International Intrigue: Chafee Consults to Controversial Ukrainian Billionaire
Thursday, October 07, 2010
Chafee earned as much as $100,000 from the foundation in 2009, according to the financial statement he filed with the Rhode Island Ethics Commission. He has served as one of seven members of the International Advisory Board for the foundation for the past three years and continues to receive pay for his consulting work, according to campaign spokesman Mike Trainor.
Akhmetov was accused of being a leader in organized crime in the Ukraine by a senior government official. “I am deeply convinced that Akhmetov is the real head of an organized crime group. I don’t care if he’s offended,” Sergey Kornicha, the head of Economic Crimes Department of Ukraine’s Interior Ministry, said at a June 23, 2005 press conference, according to Kommersant, a Russian commerce newspaper. The comments were also reported in the English-language Kyiv Post.
Chafee has made corruption and cronyism a major focus of his campaign.
In a September 30 press release criticizing Democratic opponent Frank Caprio, his campaign stated: “Rhode Islanders recognize that our state has a history of corruption and cronyism in government. The Chafee campaign has made ethical reform one of its chief priorities. To attract businesses to the state and foster job growth, our state must put the interests of its citizens above the personal gain of its politicians.”
Chafee’s emphasis on ethics, reform, and anti-corruption raises questions about why he would be associated with a figure like Akhmetov. Trainor said Chafee supports the mission of Akhmetov’s foundation. “He believes he’s making a contribution to the economy of this emerging democracy by providing regular participation in conference calls and other consulting,” Trainor said.
The foundation’s Web site states that it is “Mr. Rinat Akhmetov’s private initiative … his personal contribution to the economic development of Ukraine and to facilitate systematic dialogue between experts, Government, business, civil society organizations, and mass media.”
In addition to Kornicha’s public statement, an official Ukrainian government report identified Akhmetov as an organized crime leader, according to the Organized Corruption and Crime Reporting Project:
According to the report [titled an ‘Overview of the Most Dangerous Organized Crime Structures in Ukraine’], Renat Akhmetov, born in 1966 in Donetsk, is listed as the leader of the “Renat’s” organized crime group. According to the document, “the group dealt with money laundering, financial fraud, and controlled a large number of both real and fictitious companies.” The group is listed as one whose activities “have been stopped,” and says further that their criminal natures “have not been confirmed.”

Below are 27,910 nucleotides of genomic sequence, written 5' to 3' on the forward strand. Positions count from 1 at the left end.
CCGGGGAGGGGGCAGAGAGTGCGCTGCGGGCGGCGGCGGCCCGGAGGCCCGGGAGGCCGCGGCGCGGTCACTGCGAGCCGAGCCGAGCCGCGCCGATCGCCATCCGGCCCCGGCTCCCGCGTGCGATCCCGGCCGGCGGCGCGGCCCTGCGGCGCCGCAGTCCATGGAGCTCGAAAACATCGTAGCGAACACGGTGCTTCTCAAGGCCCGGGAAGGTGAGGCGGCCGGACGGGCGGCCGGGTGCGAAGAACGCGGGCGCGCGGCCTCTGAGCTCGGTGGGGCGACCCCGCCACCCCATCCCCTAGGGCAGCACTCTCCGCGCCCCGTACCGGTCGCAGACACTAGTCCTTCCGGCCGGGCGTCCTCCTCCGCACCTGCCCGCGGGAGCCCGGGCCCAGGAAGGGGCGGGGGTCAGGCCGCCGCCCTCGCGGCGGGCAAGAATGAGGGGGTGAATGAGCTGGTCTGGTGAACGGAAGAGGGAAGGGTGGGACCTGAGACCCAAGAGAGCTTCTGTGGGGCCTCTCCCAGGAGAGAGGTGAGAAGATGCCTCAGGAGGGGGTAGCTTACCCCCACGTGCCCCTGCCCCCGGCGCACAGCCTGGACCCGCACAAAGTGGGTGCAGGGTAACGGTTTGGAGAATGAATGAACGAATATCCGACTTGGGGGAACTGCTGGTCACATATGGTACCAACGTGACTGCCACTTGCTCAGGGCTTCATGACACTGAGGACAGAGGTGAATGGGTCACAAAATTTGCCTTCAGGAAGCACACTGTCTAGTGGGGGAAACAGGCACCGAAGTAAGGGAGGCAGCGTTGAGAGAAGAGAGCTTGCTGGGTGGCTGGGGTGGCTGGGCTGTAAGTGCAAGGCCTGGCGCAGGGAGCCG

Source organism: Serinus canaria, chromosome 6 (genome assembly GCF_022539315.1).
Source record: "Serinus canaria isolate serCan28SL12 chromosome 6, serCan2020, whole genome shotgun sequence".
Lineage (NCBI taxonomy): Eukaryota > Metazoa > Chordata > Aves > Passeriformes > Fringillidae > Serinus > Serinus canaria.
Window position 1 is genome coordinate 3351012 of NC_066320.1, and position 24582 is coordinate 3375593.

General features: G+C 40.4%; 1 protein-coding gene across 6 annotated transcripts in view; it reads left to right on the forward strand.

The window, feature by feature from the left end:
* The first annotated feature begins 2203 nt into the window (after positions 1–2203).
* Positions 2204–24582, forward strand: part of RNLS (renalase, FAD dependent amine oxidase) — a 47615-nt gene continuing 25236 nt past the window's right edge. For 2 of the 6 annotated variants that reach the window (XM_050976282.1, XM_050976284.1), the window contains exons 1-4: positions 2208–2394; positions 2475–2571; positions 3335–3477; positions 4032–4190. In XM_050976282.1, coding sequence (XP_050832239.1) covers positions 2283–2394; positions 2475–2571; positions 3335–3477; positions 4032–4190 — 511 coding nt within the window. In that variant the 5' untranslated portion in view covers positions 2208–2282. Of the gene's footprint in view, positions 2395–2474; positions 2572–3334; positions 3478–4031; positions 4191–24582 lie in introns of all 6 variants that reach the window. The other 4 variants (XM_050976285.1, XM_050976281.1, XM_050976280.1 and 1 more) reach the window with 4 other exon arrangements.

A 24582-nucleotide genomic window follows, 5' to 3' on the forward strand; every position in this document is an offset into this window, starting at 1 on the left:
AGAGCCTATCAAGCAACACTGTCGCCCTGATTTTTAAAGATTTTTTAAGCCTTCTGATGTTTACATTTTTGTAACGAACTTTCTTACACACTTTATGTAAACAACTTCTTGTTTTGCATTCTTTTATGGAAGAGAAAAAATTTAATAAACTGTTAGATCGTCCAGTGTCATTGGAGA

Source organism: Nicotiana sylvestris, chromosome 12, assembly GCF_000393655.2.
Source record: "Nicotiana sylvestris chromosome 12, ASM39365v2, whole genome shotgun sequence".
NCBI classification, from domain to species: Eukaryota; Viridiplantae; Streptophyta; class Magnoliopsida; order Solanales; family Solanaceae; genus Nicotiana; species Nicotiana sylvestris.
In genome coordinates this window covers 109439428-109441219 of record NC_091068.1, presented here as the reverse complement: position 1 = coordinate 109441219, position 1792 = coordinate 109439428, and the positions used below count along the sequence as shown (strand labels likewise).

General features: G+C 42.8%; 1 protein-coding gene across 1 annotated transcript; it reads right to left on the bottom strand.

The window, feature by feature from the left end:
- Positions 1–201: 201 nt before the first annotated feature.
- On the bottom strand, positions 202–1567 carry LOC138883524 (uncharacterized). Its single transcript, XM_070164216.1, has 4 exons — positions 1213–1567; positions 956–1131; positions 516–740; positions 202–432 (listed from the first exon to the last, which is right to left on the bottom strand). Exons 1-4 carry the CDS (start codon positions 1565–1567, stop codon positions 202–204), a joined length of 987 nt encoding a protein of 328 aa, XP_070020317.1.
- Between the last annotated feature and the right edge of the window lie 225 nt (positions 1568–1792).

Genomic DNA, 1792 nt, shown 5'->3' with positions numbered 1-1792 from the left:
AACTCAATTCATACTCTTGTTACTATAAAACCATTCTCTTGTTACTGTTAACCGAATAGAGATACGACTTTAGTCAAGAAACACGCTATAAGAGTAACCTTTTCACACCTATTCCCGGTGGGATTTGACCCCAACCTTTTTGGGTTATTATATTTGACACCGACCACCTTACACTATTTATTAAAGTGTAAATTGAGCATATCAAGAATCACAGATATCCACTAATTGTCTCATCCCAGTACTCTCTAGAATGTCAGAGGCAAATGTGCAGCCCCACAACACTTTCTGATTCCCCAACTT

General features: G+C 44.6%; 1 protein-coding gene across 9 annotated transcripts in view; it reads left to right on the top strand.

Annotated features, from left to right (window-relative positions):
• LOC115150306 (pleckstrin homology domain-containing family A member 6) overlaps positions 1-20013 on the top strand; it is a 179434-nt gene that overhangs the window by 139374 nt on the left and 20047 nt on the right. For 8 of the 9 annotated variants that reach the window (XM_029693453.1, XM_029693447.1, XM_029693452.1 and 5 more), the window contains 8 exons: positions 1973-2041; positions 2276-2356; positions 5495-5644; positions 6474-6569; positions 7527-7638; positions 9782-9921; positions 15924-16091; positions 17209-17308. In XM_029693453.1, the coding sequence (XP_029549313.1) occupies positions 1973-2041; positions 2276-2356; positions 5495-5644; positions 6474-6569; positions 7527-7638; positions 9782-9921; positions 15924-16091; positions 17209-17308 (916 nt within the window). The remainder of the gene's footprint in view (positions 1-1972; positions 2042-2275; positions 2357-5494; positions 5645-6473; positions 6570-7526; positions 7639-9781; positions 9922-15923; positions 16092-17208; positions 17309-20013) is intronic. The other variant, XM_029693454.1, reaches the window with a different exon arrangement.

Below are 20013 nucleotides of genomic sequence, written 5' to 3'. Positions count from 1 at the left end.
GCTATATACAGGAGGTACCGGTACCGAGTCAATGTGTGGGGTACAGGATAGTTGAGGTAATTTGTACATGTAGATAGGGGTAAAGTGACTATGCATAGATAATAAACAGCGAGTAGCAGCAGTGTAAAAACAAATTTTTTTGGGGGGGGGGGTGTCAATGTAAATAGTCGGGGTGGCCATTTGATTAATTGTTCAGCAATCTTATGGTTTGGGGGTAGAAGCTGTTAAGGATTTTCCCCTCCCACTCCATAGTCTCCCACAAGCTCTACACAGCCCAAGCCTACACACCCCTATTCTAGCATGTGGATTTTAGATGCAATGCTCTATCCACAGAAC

After the 2004 elections in Ukraine, Akhmetov was named as a suspect in a murder investigation and fled the country to Monaco, according to The Nation, a U.S. political journal. “Shortly after the Orange Revolution, a murder investigation was launched against the country's richest oligarch, Rinat Akhmetov, Yanukovich’s main backer. Akhmetov fled the country,” the October 2008 articles states.
Yesterday, the Chafee campaign declined to comment on what it described as “unproven” allegations against Akhmetov. Trainor said Chafee became involved with the Foundation for Effective Governance because he had been a respected member of the Senate Foreign Relations Committee. “He didn’t approach them, they approached him,” Trainor said.
Trainor noted that former Canadian Prime Minister Kim Campbell and Frances Cairncross, the rector of Exeter College at Oxford University, serve on the board of advisors with Chafee.
He said Chafee would resign his position on the board if he is elected governor.
With a net worth of $5.2 billion, Forbes ranks Akhmetov as the 148th richest man in the world in 2010. He also is the president of the Ukrainian football club, Shakhtar Donetsk, and recently built a $400 million stadium, which will host the 2012 Euro Cup, according Forbes.
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